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Strange Stories from a Chinese Studio vol. II (of

Chia was amazed when he heard all this


replied that Mr. Lang was afraid

her husband would be lonely, and had sent an old woman to guide her to him. Just then they heard the old man outside in a towering rage, and Chia's wife, not knowing where to conceal herself, jumped over a low wall near by and disappeared. In came the old man, and gave Lang a severe beating before Chia's face, bidding him at once to get rid of his visitor; so Lang led Chia away over the low wall, saying, "I knew how anxious you were to consummate your immortality, and accordingly I tried to hurry things on a bit; but now I see that your time has not yet come: hence this beating I have had. Good-by: we shall meet again some day." He then shewed Chia the way to his home, and waving his hand bade him farewell. Chia looked down--for he was in the moon--and beheld the old familiar village and recollecting that his wife was not a good walker and would not have got very far, hurried on to overtake her. Before long he was at his own door, but he noticed that the place was all tumble-down and in ruins, and not as it was when he went away. As for the people he saw, old and young alike, he did not recognise one of them; and recollecting the story of how Liu and Yuean came back from heaven,[68] he was afraid to go in at the door. So he sat down and rested outside; and after a while an old man leaning on a staff came out, whereupon Chia asked him which was the house of Mr. Chia. "This is it," replied the old man; "you probably wish to hear the extraordinary story connected with the family?
I know all about it. They say that Mr. Chia ran away just after he had taken his master's degree, when his son was only seven or eight years old; and that about seven years afterwards the child's mother went into a deep sleep from which she did not awake. As long as her son was alive he changed his mother's clothes for her according to the seasons, but when he died, her grandsons fell into poverty, and had nothing but an old shanty to put the sleeping lady into. Last month she awaked, having been asleep for over a hundred years. People from far and near have been coming in great numbers to hear the strange story; of late, however, there have been rather fewer." Chia was amazed when he heard all this, and, turning to the old man, said, "I am Chia Feng-chih." This astonished the old man very much, and off he went to make the announcement to Chia's family. The eldest grandson was dead; and the second, a man of about fifty, refused to believe that such a young-looking man was really his grandfather; but in a few moments out came Chia's wife, and she recognised her husband at once. They then fell upon each other's necks and mingled their tears together.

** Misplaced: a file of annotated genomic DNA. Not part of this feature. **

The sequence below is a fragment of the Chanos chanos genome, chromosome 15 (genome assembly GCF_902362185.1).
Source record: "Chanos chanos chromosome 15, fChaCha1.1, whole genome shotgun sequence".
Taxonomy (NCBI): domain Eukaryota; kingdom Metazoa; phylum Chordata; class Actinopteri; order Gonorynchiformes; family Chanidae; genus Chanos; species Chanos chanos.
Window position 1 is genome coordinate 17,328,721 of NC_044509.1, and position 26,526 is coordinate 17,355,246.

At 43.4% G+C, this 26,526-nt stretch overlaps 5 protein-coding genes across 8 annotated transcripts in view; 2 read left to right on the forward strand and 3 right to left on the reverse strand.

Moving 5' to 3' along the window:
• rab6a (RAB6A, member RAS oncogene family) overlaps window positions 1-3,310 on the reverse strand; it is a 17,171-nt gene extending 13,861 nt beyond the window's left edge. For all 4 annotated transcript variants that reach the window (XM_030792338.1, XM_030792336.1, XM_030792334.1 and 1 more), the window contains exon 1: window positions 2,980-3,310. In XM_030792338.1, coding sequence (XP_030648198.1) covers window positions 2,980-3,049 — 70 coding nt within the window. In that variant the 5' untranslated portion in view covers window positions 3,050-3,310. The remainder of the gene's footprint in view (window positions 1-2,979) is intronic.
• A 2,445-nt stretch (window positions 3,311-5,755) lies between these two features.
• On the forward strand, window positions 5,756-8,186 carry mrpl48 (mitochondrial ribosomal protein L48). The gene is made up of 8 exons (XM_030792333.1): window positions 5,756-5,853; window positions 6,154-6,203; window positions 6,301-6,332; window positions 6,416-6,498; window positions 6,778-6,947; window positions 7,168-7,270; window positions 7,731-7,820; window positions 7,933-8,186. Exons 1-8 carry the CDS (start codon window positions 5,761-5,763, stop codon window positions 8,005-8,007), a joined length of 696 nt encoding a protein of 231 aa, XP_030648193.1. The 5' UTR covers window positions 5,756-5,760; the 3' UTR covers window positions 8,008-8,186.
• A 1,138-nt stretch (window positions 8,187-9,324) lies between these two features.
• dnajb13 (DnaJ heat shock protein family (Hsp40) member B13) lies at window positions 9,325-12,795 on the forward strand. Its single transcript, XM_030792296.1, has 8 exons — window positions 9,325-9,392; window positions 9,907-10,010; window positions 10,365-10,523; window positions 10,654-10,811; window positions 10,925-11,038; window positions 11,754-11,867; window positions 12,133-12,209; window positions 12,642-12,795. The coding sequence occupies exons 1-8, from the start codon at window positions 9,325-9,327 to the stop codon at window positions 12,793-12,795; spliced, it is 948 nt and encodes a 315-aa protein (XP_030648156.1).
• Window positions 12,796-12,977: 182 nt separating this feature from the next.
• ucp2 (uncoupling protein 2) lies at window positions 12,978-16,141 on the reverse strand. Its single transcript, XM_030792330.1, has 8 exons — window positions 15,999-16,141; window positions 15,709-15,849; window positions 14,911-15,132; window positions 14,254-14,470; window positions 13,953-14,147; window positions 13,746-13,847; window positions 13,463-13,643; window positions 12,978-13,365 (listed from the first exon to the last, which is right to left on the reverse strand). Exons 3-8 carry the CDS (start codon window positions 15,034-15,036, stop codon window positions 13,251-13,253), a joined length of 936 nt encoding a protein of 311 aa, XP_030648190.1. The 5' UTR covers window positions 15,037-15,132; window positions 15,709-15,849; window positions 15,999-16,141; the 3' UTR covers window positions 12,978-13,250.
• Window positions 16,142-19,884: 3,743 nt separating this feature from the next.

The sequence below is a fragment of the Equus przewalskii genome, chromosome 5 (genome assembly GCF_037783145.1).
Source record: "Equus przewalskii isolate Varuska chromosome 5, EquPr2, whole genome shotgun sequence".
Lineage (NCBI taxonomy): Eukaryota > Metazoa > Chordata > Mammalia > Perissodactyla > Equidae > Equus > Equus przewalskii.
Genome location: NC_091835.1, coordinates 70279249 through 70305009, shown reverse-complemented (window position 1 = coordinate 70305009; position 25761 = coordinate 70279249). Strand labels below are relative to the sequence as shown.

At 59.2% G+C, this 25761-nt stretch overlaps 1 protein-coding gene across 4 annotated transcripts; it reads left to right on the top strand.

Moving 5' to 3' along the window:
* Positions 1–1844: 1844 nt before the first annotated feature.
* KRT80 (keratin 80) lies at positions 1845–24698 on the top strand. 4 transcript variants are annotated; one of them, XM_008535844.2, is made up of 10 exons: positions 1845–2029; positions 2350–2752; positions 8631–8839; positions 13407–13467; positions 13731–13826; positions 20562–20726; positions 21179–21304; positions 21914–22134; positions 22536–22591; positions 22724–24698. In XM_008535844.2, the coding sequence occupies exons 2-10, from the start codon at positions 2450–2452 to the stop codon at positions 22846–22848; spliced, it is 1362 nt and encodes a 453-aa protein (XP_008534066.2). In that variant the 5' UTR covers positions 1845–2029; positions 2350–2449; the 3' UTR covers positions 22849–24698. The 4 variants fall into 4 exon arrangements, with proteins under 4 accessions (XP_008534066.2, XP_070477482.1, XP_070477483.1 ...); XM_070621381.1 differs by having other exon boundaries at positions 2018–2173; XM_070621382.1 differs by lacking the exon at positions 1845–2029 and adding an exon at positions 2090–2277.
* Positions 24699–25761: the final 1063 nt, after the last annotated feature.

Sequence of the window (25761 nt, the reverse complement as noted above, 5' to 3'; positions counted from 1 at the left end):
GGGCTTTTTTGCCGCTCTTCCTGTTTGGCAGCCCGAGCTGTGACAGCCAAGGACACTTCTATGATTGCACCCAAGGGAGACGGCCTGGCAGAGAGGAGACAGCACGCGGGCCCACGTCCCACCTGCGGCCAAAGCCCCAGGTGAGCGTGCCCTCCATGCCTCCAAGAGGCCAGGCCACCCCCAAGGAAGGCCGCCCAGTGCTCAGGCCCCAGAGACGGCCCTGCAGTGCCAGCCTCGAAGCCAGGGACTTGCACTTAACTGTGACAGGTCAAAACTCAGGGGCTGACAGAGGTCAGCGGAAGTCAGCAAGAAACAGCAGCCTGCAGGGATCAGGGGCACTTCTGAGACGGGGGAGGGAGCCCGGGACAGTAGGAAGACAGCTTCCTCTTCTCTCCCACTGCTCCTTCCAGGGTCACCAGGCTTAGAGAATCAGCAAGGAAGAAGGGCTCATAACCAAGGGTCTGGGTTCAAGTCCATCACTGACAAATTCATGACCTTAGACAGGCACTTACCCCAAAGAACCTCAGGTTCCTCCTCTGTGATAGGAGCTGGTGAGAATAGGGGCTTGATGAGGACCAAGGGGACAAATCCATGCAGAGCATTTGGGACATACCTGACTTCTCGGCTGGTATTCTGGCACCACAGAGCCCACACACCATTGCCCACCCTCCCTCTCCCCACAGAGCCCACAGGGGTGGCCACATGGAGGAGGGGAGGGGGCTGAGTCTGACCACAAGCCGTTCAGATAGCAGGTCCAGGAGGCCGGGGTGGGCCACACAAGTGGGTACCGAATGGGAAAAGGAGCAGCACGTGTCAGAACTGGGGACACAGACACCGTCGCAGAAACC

[After which the story is drawn out to a considerable length, but is quite devoid of interest.][69]

FOOTNOTES:

[65] This being a long and tedious story, I have given only such part of it as is remarkable for its similarity to Washington Irving's famous narrative.

[66] See No. IV., note 46.

[67] Borrowed from Buddhism.

[68] Alluding to a similar story, related in the _Record of the Immortals_, of how these two friends lost their way while gathering simples on the hills, and were met and entertained by two lovely young damsels for the space of half-a-year. When, however, they subsequently returned home, they found that ten generations had passed away.

[69] Besides the above, there is the story of a man named Wang, who, wandering one day in the mountains, came upon some old men playing a game of _wei-ch'i_ (see _Appendix_); and after watching them for some time, he found that the handle of an axe he had with him had mouldered away into dust. Seven generations of men had passed away in the interval. Also, a similar legend of a horseman, who, when riding over the hills, saw several old men playing a game with rushes, and tied his horse to a tree while he himself approached to observe them. A few minutes afterwards he turned to depart, but found only the skeleton of his horse and the rotten remnants of the saddle and bridle. He then sought his home, but that was gone too; and so he laid himself down upon the ground and died of a broken heart.


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